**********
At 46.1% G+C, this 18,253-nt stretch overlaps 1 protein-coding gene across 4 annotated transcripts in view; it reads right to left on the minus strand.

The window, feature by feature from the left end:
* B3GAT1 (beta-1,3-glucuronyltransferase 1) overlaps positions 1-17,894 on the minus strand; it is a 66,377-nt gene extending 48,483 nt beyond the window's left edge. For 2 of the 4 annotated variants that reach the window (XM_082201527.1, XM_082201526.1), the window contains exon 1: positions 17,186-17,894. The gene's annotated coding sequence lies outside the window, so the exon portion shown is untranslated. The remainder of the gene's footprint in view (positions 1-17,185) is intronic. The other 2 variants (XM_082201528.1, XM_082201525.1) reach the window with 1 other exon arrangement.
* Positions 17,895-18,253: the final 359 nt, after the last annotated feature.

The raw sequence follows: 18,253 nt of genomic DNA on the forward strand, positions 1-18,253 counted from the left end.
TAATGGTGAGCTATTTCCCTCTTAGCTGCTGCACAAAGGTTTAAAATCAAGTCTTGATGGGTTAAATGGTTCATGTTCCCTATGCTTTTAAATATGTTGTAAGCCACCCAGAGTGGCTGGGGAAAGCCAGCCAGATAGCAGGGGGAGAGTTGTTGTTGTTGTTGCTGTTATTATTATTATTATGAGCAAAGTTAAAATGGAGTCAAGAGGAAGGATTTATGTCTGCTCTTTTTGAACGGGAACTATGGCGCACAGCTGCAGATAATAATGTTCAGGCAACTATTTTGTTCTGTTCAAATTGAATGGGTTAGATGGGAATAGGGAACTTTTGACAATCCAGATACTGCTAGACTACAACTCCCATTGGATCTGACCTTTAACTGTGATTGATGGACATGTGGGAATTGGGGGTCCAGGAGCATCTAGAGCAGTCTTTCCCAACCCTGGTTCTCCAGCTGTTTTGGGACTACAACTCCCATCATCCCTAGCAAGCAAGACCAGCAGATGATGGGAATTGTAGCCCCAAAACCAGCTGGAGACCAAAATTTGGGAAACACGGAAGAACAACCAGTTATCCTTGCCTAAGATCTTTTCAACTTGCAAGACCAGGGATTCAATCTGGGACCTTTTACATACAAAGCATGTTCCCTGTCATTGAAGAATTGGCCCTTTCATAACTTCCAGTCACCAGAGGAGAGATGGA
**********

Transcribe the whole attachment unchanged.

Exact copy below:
At 46.1% G+C, this 18,253-nt stretch overlaps 1 protein-coding gene across 4 annotated transcripts in view; it reads right to left on the minus strand.

The window, feature by feature from the left end:
* B3GAT1 (beta-1,3-glucuronyltransferase 1) overlaps positions 1-17,894 on the minus strand; it is a 66,377-nt gene extending 48,483 nt beyond the window's left edge. For 2 of the 4 annotated variants that reach the window (XM_082201527.1, XM_082201526.1), the window contains exon 1: positions 17,186-17,894. The gene's annotated coding sequence lies outside the window, so the exon portion shown is untranslated. The remainder of the gene's footprint in view (positions 1-17,185) is intronic. The other 2 variants (XM_082201528.1, XM_082201525.1) reach the window with 1 other exon arrangement.
* Positions 17,895-18,253: the final 359 nt, after the last annotated feature.

The raw sequence follows: 18,253 nt of genomic DNA on the forward strand, positions 1-18,253 counted from the left end.
TAATGGTGAGCTATTTCCCTCTTAGCTGCTGCACAAAGGTTTAAAATCAAGTCTTGATGGGTTAAATGGTTCATGTTCCCTATGCTTTTAAATATGTTGTAAGCCACCCAGAGTGGCTGGGGAAAGCCAGCCAGATAGCAGGGGGAGAGTTGTTGTTGTTGTTGCTGTTATTATTATTATTATGAGCAAAGTTAAAATGGAGTCAAGAGGAAGGATTTATGTCTGCTCTTTTTGAACGGGAACTATGGCGCACAGCTGCAGATAATAATGTTCAGGCAACTATTTTGTTCTGTTCAAATTGAATGGGTTAGATGGGAATAGGGAACTTTTGACAATCCAGATACTGCTAGACTACAACTCCCATTGGATCTGACCTTTAACTGTGATTGATGGACATGTGGGAATTGGGGGTCCAGGAGCATCTAGAGCAGTCTTTCCCAACCCTGGTTCTCCAGCTGTTTTGGGACTACAACTCCCATCATCCCTAGCAAGCAAGACCAGCAGATGATGGGAATTGTAGCCCCAAAACCAGCTGGAGACCAAAATTTGGGAAACACGGAAGAACAACCAGTTATCCTTGCCTAAGATCTTTTCAACTTGCAAGACCAGGGATTCAATCTGGGACCTTTTACATACAAAGCATGTTCCCTGTCATTGAAGAATTGGCCCTTTCATAACTTCCAGTCACCAGAGGAGAGATGGA